Despite the evidence that international terrorist organisations
are using Pakistan as a logistical base, the U.S. State Department
considers Pakistan a "moderate" state. As for Pakistan stealing
and buying nuclear technologies from outside, Washington is
seeking to reward this unique path to nuclear disarmament by
revoking the Pressler amendment.

Specious Argument
As long as India was "within the Soviet sphere" and declined to
join U.S.-inspired defence pacts; as long as fundamentalist
terrorism was considered a useful weapon against communism,
some defence was possible for the flow of U.S. arms into
Pakistan. However, this alibi no longer holds. The clear fact that
any transfer of arms to Pakistan can only be the result of a policy
hostile to India needs to be stated. The argument that "moderate
Islamists" will be better able to beat back "radical Islmists" 
through the revival of the U.S.-Pakistan arms link is specious.
Today the Pakistan army is among the leading backers of
"radical Islam". lt's very war cry is jehad. Thus the transfusion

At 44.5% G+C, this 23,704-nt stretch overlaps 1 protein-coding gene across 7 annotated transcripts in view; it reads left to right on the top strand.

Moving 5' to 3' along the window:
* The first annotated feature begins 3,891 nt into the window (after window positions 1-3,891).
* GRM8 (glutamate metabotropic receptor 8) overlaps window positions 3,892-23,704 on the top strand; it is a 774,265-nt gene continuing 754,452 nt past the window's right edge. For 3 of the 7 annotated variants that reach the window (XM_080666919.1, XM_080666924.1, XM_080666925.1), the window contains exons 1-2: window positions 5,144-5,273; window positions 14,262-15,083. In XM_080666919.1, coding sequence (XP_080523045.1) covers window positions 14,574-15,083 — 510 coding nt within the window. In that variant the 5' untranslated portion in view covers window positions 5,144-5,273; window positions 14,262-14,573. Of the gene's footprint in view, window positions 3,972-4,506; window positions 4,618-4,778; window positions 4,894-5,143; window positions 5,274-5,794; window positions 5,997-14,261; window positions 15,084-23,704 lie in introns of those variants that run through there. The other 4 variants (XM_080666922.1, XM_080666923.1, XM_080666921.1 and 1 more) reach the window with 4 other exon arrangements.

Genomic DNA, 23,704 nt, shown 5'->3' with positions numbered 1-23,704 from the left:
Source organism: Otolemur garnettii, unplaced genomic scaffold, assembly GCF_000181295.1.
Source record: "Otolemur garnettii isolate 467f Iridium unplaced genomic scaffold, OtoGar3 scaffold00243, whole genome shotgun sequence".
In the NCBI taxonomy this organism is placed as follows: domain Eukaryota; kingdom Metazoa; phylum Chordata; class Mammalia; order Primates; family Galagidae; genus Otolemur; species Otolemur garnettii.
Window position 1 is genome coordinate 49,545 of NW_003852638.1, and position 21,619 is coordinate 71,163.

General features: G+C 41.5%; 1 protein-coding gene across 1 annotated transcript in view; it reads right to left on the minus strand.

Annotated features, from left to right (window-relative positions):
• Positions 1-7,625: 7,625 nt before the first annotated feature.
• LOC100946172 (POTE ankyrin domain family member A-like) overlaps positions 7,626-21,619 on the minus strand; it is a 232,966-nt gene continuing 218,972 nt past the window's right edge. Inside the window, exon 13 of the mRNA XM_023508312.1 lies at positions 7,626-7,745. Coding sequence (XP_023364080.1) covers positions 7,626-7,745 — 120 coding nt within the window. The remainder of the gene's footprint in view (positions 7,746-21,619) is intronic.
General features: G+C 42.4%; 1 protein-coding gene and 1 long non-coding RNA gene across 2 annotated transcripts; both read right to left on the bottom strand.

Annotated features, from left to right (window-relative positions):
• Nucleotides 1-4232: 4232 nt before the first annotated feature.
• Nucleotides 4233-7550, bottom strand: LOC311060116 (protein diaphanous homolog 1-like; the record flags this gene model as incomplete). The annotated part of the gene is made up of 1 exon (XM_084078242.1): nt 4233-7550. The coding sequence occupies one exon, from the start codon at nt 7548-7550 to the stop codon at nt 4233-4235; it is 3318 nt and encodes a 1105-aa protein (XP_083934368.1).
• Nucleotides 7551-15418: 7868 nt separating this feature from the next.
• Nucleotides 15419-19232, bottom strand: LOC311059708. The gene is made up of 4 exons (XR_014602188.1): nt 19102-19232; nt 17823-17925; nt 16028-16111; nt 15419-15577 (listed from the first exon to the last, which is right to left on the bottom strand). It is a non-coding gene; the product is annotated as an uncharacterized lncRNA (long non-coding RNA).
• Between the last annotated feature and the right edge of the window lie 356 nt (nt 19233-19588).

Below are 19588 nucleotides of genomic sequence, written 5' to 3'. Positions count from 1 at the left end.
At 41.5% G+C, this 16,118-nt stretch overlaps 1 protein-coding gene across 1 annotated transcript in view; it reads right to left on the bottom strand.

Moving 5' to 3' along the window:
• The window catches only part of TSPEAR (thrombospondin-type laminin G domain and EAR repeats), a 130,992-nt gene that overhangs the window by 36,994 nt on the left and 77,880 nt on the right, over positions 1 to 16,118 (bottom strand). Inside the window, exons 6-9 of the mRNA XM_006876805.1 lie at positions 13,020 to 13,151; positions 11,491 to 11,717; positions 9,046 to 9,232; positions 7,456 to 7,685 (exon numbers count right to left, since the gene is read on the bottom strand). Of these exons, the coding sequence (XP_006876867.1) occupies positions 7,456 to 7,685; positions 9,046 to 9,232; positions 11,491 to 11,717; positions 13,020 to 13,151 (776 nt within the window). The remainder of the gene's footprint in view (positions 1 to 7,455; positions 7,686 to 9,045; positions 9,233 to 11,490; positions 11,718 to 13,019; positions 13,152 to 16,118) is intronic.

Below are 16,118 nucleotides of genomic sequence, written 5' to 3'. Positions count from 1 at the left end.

on arms to such an organisation can only be taken as one of the
steps in a policy aimed at containing the development of India
as a major strategic force.

Apart from the US, the other enthusiastic player in such a
game-plan is the Indian government, in particular that part of it
which deals with defence. The absence of not merely strategic
but even tactical thinking in recent defence policies has resulted
in the ignoring of the positive impact of adequate defence
systems on security, and consequently stability. Just as a police
force promotes economic development by deterring crime, an
adequate defence system discourages hostile intervention. It is a
reasonable hypothesis that an India that had pushed ahead with
its nuclear and missile programmes would not have been so